Treatment of Axillary Hyperhidrosis by Chemodenervation of Sweat Glands Using Botulinum Toxin Type A

November 2004 | Volume 3 | Issue 6 | Original Article | 627 | Copyright © November 2004

Dee Anna Glaser MD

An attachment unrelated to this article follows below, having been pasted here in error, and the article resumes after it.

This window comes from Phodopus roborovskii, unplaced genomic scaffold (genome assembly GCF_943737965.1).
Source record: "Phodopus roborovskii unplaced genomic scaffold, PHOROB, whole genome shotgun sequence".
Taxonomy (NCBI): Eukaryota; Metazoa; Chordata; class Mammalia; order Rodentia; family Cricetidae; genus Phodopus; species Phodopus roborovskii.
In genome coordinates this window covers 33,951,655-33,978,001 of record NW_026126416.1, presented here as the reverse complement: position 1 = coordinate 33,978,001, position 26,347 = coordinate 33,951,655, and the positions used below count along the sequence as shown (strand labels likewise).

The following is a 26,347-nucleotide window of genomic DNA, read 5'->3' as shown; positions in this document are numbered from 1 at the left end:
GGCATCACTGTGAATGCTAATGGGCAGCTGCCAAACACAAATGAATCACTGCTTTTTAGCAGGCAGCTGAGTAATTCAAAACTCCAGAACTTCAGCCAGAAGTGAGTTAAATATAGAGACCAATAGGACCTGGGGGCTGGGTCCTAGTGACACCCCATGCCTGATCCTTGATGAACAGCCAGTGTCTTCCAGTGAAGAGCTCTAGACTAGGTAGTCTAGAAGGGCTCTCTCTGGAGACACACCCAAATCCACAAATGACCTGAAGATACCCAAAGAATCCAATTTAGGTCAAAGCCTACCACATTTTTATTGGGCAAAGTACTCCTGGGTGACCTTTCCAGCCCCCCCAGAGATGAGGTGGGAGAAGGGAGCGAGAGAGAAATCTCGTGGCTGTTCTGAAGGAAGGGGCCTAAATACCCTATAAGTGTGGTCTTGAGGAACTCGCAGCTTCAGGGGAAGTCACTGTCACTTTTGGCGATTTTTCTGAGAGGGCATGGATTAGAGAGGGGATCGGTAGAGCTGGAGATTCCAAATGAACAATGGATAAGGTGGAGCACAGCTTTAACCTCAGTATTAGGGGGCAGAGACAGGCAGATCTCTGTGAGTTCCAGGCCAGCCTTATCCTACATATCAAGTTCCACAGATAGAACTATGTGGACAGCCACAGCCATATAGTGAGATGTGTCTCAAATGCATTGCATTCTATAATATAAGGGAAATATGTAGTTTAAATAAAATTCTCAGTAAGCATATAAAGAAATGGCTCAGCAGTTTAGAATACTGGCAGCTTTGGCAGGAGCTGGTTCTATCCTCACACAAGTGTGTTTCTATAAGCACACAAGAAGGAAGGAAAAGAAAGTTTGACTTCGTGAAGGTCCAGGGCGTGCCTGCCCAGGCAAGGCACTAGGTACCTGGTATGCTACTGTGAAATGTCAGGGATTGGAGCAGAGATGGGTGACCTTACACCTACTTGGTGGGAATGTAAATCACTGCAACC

Primary axillary hyperhidrosis is a medical condition characterized by excessive underarm sweating that is thought to result from localized hyperstimulation of sweat glands by cholinergic sympathetic nerve fibers. It can be associated with significant professional, physical, and emotional impairment as well as considerable difficulties in social situations and in personal relationships. Available therapies have been limited by short-lived effectiveness and in some cases significant adverse effects that can put patients at risk for potentially serious complications. Chemodenervation of sweat glands using botulinum toxin type A (BTX-A), which has long-lasting therapeutic efficacy with minimal adverse effects, has emerged as a unique therapy for treating primary axillary hyperhidrosis. This article reviews the chemodenervation procedure, including patient preparation, BTX-A administration, and patient assessment and follow- up.